This column appeared on Broadsheet.ie on Sept 17th 2019 and followed the latest Red C poll which showed the two main parties neck and neck and on a combined total of 57%. At the 2016 general election the two parties were also 1% apart, but on a combined total of just 50%. I have thought for a long while that the two parties combined will poll around 60% at the next general election and, right now, I would predict Fianna Fáil to pull ahead of Fine Gael by anywhere between 2% and 4%
Conventional political wisdom used to say that the parties in government welcomed long Dáil recesses. Not only did they free Ministers up from having to hang around Leinster House answering awkward questions, on and off the record, from smartass opposition TDs, irritating journos and panicking backbenchers, they were a time for the government parties to get back on message and hopefully get their poll numbers up.
The idea was that Dáil sittings broadly tend to favour the main opposition parties when it comes to opinion polls, as their insolent haranguing of the Taoiseach is featured nightly on the TV news. Dáil recess means no Dáil TV coverage and no Dáil TV coverage means less of a platform for the opposition to catch the news cycle.
The high visibility, and audibility, of the Taoiseach over the summer would suggest that his team subscribe to this wisdom. He was seen to be out and about. His appearances at the Kennedy and MacGill Summer Schools and the West Belfast Féile an Phobail went down well.
He was well received by the audiences at all three and got plenty of column inches and airtime on foot of them. Not to mention his bravura Athena performance greeting Boris Johnson at government buildings two weeks ago.
The Taoiseach had a good summer. He used the Dáil recess to maximum effect. With no Dáil platform for Micheál Martin and with Mary Lou MacDonald still reeling from the decimation of the Local and European elections, not to mention the brewing row in Northern Ireland on the direction in which she is taking the party, the Fine Gael media operation virtually had the place to themselves.
All of which makes the latest Red C polling numbers so worrying for Fine Gael. They show Fianna Fáil and Fine Gael neck and neck in the run up to an election which the Taoiseach says is no more than eight months away, but which many suspect will be done and dusted by then. (As an aside – the Taoiseach first publicly confirmed the May 2020 election timeline at the Kennedy Summer School.)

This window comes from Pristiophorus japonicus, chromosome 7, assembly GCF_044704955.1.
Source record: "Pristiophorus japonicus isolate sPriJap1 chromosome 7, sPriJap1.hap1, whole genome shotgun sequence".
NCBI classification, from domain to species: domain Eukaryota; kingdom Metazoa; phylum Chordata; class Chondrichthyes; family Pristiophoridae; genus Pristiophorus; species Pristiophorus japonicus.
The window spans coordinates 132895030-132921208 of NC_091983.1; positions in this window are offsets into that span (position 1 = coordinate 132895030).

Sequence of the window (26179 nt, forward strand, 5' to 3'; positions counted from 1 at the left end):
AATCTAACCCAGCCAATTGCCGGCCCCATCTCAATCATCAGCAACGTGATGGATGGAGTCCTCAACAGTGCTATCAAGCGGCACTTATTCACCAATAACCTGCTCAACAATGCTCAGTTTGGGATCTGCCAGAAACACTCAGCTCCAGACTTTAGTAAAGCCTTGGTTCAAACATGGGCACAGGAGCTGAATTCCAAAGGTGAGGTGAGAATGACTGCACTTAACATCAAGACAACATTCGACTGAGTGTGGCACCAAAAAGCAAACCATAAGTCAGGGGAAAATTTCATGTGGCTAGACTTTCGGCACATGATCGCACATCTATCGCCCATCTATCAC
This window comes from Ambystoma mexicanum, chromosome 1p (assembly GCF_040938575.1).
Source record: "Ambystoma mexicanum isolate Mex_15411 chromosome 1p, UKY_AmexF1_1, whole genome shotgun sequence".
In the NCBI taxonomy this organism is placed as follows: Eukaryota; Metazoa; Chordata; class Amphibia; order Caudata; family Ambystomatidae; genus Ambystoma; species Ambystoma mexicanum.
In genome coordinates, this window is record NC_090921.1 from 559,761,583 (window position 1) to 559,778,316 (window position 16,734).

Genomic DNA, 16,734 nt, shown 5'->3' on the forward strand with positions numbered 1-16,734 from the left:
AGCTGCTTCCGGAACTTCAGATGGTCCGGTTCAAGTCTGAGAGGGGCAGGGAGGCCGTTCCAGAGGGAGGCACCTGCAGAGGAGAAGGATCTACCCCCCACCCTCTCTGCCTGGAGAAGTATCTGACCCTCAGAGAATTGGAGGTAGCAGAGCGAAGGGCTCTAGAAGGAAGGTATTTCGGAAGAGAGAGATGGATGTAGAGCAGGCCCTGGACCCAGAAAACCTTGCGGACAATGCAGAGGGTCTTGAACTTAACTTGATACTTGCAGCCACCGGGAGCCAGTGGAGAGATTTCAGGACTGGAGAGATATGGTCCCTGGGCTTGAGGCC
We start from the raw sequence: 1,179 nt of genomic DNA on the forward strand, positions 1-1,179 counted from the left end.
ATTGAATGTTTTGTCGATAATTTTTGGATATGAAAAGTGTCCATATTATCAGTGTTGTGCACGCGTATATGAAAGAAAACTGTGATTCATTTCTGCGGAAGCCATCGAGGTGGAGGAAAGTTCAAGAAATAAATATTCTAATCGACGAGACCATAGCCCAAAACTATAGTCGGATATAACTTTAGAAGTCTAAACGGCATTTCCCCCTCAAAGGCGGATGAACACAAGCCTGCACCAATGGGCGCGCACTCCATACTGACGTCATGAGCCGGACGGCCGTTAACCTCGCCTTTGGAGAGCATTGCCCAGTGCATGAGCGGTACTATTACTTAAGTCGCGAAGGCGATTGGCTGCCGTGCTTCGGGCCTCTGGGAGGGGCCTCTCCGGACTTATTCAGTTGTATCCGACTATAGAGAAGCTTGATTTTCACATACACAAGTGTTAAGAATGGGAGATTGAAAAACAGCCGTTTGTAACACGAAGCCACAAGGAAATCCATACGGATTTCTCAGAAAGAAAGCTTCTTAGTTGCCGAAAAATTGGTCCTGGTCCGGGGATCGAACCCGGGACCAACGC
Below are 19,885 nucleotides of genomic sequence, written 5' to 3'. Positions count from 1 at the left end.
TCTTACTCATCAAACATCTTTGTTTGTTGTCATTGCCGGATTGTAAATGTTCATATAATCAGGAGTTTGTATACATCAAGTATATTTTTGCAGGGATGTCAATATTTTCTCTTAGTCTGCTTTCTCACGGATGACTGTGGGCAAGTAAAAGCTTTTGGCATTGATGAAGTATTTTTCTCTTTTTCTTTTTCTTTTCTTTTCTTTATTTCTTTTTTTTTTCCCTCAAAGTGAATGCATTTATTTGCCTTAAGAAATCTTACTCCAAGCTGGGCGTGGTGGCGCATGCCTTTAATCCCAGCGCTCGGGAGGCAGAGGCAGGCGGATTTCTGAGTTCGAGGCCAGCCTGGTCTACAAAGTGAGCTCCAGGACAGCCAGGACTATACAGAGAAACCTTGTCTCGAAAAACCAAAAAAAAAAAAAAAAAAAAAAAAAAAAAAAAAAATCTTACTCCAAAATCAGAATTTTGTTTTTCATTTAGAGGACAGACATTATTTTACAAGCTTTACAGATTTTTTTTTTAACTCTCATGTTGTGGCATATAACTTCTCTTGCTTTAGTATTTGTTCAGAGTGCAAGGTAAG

The poll confirms something I discussed here at the end of April. Back then I was writing about a B&A/Sunday Times poll. At that point 45 out of the 46 polls conducted since July 2017 had Fine Gael ahead of Fianna Fáil. The B&A/Sunday Times poll was the first national opinion poll to put Fianna Fáil ahead.
I wondered if those results would be repeated in the May 2019 local elections and said, if they were, that they would mark the first big shift in public opinion since Leo Varadkar became FG leader and Taoiseach in June 2017.
The Local elections broadly confirmed the B&A/Sunday Times poll. They saw Fianna Fáil get 27% of the first preference vote, ahead of Fine Gael on a little over 25% and Sinn Féin on just under 10%. And now we have this Red C poll to confirm the trend.
What will worry the Fine Gael strategists even more than their disappointing poll numbers is the emergence of new domestic issues where the government is seen to be floundering and ineffectual. They already had the twin sagas of housing and health, now they have the beef crisis and the personal services card debacle.
I do not include Brexit on this list, not because it is not a potential crisis of immense proportions, but because the backroom strategists will not see it as an electoral negative for Fine Gael right now.
As Red C’s Richard Colwell argues in his analysis of the latest poll
“Fine Gael have been seen to perform well throughout the negotiations and are seen as safe pair of hands with regard to Brexit… Even a third of Fianna Fail voters see Varadkar as the best option to lead on Brexit.”
At a time when the domestic political agenda is slipping away from him and his government is perceived as a do-nothing administration, Brexit could be perversely seen as one of the very few bright political spots on Varadkar’s horizon.
Almost everything Varadkar and his government do over the coming months must factor-in Brexit. But as they are not in control of Brexit their scope to yield political benefits are, at best limited. All Varadkar can do is manage his political responses to events.
This includes the holding of the four by-elections following the election of Billy Kelleher, Frances Fitzgerald, Mick Wallace and Clare Daly to the European Parliament.
The opposition would like to see the four by-elections held before Christmas, ideally in November. Whether the government would be equally as thrilled is another matter, though it knows it cannot forestall their holding and it is probably better to get the pain of three or four defeats in one day out of the way sooner rather than later.
Indeed there was talk up to a few days ago that they might be held alongside a referendum to extend voting rights in Presidential Elections to Irish citizens in Northern Ireland and beyond (the Bill providing for such a change has just been published by the government).
These plans seem to have hit the rocks. It is said that the detailed work to implement such a change is behind schedule. This may be fortuitous. It was not the wisest move to think about holding a referendum to extend voting rights to the North, even if only just in presidential election, just at the moment when the Brexit debate is at its most febrile.
But when is there ever a good time to talk about anything when Brexit looms on the horizon? Not anytime soon, it seems.